Another patent by Amazon shows the use of the shipping label as a parachute. This would let the drone drop the package and never need to land.
Another developing concept is better inventory management. Amazon hopes to stock nearby warehouses with items consumers are most likely to order.
The idea is to perform the bulk of the transport before the consumer buys the product. This way the product gets to the consumer faster once ordered.
An example of this would be shipping hurricane supplies to their warehouses in Florida for hurricane season. If a hurricane doesn’t come, the retailer would then discount the item until they sell.
The key to success with this plan is having warehouses strategically placed nearby. This lets the retail do the bulk of shipping in advance.
Final Inch Deliveries
Some companies look to further final mile from doorstep delivery. This includes delivering groceries straight to a customer’s fridge.
This sort of delivery into the home is still in the testing phases. Companies are still determining consumer response to this sort of service.
Some companies are following Uber’s example and using crowd sourcing for their logistics. Shippers post delivery jobs on an app, then drivers pick up available gigs.
This removes the need to maintain a fleet of trucks. It also reduces delivery times as drivers are familiar with the roads and traffic flow.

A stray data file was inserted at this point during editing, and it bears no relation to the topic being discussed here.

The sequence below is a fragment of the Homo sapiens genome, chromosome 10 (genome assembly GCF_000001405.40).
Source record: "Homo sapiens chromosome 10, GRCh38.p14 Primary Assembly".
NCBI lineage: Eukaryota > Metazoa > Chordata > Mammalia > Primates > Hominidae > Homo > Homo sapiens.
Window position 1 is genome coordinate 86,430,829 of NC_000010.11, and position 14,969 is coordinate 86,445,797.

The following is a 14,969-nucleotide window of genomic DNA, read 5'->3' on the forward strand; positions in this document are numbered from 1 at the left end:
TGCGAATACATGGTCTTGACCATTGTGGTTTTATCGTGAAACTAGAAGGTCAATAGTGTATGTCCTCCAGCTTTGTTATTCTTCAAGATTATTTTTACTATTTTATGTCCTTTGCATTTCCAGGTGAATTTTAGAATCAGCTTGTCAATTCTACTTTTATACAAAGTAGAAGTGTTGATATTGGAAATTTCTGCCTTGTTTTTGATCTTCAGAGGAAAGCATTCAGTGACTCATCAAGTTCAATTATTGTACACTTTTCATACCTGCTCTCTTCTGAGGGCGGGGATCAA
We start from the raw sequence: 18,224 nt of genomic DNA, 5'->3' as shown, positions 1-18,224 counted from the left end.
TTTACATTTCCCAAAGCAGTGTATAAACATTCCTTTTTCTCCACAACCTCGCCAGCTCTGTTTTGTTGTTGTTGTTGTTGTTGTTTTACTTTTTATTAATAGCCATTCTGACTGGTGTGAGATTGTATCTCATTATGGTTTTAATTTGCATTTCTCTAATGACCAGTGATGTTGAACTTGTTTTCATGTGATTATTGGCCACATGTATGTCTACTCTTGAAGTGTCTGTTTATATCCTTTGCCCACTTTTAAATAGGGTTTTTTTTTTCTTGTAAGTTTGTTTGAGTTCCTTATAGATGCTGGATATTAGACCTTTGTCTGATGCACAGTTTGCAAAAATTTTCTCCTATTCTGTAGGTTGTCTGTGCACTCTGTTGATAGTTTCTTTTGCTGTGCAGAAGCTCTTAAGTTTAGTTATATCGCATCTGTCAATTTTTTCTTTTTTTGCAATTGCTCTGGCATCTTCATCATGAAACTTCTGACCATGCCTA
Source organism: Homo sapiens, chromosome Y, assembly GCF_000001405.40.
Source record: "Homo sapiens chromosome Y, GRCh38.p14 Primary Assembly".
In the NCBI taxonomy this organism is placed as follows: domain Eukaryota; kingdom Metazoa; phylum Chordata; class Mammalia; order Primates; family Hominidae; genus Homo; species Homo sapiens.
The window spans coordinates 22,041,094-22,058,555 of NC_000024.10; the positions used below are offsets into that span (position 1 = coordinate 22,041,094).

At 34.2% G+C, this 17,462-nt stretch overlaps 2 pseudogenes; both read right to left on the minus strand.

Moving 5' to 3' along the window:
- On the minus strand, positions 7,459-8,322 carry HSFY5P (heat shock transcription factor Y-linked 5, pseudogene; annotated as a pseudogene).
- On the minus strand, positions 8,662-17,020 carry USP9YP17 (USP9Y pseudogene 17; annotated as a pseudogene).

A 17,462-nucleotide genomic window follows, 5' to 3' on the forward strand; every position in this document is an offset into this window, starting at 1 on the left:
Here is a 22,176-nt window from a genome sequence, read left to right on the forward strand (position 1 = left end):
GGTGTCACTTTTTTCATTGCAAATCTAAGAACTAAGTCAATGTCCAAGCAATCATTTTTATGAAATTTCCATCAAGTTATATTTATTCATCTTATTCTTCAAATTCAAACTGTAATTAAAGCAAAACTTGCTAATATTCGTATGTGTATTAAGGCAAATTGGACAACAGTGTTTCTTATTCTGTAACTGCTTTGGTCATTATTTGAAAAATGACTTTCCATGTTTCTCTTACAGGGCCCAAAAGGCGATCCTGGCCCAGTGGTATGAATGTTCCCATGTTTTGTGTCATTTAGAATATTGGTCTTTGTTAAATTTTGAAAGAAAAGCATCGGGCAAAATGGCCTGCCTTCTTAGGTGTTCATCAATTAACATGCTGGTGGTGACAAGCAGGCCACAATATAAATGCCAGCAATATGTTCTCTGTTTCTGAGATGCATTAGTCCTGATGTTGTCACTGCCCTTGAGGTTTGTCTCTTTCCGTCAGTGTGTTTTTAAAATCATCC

Instant Tracking Capabilities
Many shippers are turning to constant tracking instead of faster shipping. This lets consumer get instant real-time updates of every move their shipment makes.
Consumers can choose from SMS notifications, emails, or Google alerts. This kind of notification system satisfies the majority of people who want shipping they can depend on.
Analytics Will Help Create Detailed Strategies
Analytics is king these days, and it’s no different for logistics. Smart technology applied to automated shipping systems creates an immense amount of data.
This data can then help isolate the factors creating the highest impact on costs. Logistics companies can then tweak and adjust their strategies to refine their expenses.
This will result in last mile delivery costs getting reduced. As costs sink, more consumers will choose services like same day delivery.
Final Mile Logistics
Final mile delivery developed when people began to ship more than gold and money. As retail companies grew their catalog businesses, couriers expanded their delivery networks.
Today, last mile delivery companies networks that allow them to merge shipments. This lets them economically and quickly deliver packages to their final destination.
Proximity is king today with distribution companies vying to be as close to customers as possible. Retail companies compete to deliver packages as fast as possible to consumers.
Many retail companies are looking to automate the final mile delivery process. The future of final mile logistics is the technology of drones and robots to end the need for people and vehicles.
Let us provide a quote for our last mile solutions today.